As a sophomore in high school, avid electronics buff John Fry decided to start a record label and recording facility. Building a makeshift recording studio in his grandmother's sewing room, he formed Ardent Records in 1960. The studio, located in Memphis, later moved out of his grandmother's house and became a multi-million dollar operation, recording everyone from ZZ Top to Big Star to R.E.M. during its almost 40-year history.
The label's first release in the early '60s was of a Jacksonville, Florida singer named Freddie Cadell. The single didn't exactly skyrocket to the top of the charts, but the experience allowed Fry and his friends to familiarize themselves with the process of making records. The label went on to release four more singles before Fry retired from the business at the ripe old age of 17. Persuaded by friend and future producer Jim Dickinson, Fry restarted the label in 1964 by recording the group Lawson & Four More. Again, the group never became hitmakers, but one of their members, Terry Manning, was entranced by the recording process and went to work for Fry. With a production team in place, Fry moved Ardent to a rental space on National Street and, along with Dickinson and Manning, began developing the studio's reputation. It wasn't long before Ardent became the B studio for Stax Records and Fry began engineering sessions for Isaac Hayes, the Staple Singers, and Booker T. & the MG's.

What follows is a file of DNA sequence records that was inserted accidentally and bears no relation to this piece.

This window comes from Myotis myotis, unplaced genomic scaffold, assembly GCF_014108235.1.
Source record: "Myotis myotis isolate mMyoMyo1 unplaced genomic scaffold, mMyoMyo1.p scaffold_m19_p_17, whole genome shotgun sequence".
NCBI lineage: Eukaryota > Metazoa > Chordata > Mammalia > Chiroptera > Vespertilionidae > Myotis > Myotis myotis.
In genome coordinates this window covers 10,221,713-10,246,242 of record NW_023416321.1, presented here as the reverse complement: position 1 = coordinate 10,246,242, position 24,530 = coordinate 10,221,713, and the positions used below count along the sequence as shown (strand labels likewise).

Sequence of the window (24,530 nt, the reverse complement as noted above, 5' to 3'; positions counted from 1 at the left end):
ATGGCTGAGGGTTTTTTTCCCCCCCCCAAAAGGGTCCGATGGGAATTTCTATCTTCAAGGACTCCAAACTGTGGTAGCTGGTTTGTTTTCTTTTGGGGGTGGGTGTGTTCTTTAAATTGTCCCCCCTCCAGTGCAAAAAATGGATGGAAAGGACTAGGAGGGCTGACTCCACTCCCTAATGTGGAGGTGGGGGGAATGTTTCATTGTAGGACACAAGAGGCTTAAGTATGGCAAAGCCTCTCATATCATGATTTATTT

During the '70s, Ardent moved to yet another larger facility and began attracting big-name rock acts, recording ZZ Top and mixing several Led Zeppelin releases. Perhaps most famously, Ardent also became home to Alex Chilton and Big Star. The cult group recorded all three of their releases at the studio, with Fry engineering the first two. When recording technology moved from 16- to 24-track, Fry bowed out of production work, complaining of the growing complication of the whole process. He retained ownership of the studio and label of the same name, though, overseeing records by the Replacements, the Afghan Whigs, and George Thorogood. Following a heart attack, Fry died at a Memphis hospital in December 2014 at the age of 69. The studio he originally started in his grandmother's sewing room had long ago secured its legacy as one of the most respected recording facilities in the South.